It is difficult to find anybody who supports the rape of Dresden.

A city of art, culture and beauty was destroyed and tens of thousands of its citizens killed in one night of bombing, a fire raid so intense that it was as though the air had caught fire. People on fire were being shot like dogs to be put out of their misery. It is said that more people died that night than by the immediate result of the Atom bombs dropped on Hiroshima and Nagasaki. I saw Hamburg and Belsen and had many eye-witness reports of Dresden, whilst doing my National Service with the RAE

Come on Sir Harry Burton. You must know that Bomber Harris and his policy of killing civilians was an embarrassment to many members of Bomber Command and the Air Ministry. Erect a statue of Bomber Harris in the forecourt of St. Clement Dane’s Church, London? How bizarre. Whatever happened to “Thou shall not kill?”

You must forgive me for thinking that Harris’s main aim was to cold-bloodedly kill civilians.

Norman Harding (address supplied)

I received no letters back, but I did receive phone calls — from people telling me that they had family members killed either in battle or in air raids, all saying that the Germans deserved it, or simply indicating that it was revenge for the fact that they had lost loved ones in the war. It was also suggested that I had no sympathy for the British that were killed or for their families. Personally I regarded that as a great insult and was terribly hurt, especially when one of them was someone for whom I had always had a great respect because we could always discuss our differences without falling out. Compare Frau Lange’s letter to my parents with the statement that “the Germans deserved to die.” This of course includes the loss by Frau Lange of her four sons and two grandchildren. But she still had the humanity to send such a letter to my parents so soon after the war.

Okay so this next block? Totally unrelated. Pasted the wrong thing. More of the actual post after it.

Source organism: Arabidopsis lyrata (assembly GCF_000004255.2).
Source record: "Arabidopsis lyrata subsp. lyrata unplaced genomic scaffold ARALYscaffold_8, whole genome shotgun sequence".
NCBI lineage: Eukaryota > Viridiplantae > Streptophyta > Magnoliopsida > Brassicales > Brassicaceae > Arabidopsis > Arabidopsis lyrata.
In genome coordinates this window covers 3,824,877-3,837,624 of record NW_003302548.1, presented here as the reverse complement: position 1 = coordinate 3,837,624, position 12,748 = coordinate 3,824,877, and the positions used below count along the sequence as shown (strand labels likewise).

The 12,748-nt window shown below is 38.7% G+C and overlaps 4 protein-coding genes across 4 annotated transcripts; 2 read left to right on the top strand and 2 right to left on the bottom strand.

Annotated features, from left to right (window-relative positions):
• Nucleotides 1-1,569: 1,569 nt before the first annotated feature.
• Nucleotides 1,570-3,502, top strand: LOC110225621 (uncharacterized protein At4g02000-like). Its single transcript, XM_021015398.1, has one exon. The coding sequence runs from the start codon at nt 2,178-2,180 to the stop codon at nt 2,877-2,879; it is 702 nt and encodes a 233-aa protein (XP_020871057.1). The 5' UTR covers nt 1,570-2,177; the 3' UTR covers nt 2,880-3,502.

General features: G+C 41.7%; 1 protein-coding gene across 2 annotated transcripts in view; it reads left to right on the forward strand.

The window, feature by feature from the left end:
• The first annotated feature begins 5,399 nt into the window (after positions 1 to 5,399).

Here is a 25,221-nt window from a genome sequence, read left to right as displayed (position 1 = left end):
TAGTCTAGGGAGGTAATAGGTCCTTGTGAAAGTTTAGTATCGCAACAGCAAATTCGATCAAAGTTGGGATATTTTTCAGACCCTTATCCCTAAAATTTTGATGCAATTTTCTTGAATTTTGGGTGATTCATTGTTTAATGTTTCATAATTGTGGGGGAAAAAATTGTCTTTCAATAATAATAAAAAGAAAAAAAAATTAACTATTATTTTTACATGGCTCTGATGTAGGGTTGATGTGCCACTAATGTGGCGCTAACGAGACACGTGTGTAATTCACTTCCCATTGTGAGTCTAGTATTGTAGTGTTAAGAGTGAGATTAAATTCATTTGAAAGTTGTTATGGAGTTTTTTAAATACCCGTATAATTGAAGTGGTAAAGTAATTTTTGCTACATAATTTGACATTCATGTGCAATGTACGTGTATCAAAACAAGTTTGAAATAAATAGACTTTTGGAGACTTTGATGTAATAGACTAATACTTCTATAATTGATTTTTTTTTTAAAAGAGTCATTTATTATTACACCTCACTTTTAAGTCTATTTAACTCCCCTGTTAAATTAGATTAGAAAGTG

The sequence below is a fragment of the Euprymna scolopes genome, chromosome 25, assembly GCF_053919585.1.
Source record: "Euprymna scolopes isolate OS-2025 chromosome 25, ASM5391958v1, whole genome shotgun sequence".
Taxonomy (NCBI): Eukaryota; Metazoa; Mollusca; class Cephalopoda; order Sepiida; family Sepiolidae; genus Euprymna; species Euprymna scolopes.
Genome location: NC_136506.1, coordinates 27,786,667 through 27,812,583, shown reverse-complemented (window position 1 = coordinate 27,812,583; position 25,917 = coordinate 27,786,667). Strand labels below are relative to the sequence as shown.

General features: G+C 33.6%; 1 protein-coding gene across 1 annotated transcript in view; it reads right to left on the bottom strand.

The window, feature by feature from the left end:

All the phone calls raised the question of whether I was a Christian. This I had to reply to in the obvious way. To paraphrase Samuel Johnson: “If what you are saying is Christianity, then thank God that I am an atheist.’

The fascists never really took full control of Hamburg. It had been a very strong working-class city both before and during the war. There was a reflection of this in an incident when a number of German Jewish women were arrested and taken to the Gestapo headquarters in Hamburg and a group of non-Jewish German women demonstrated outside, demanding their release. No doubt the flag-waving, patriotic, our-country-right-or-wrong brigade in Germany would have been accusing those German women who were protesting of being traitors to their country. No doubt flag-waving patriotic our-country-right-or-wrong British would have said the same if it had happened in Britain.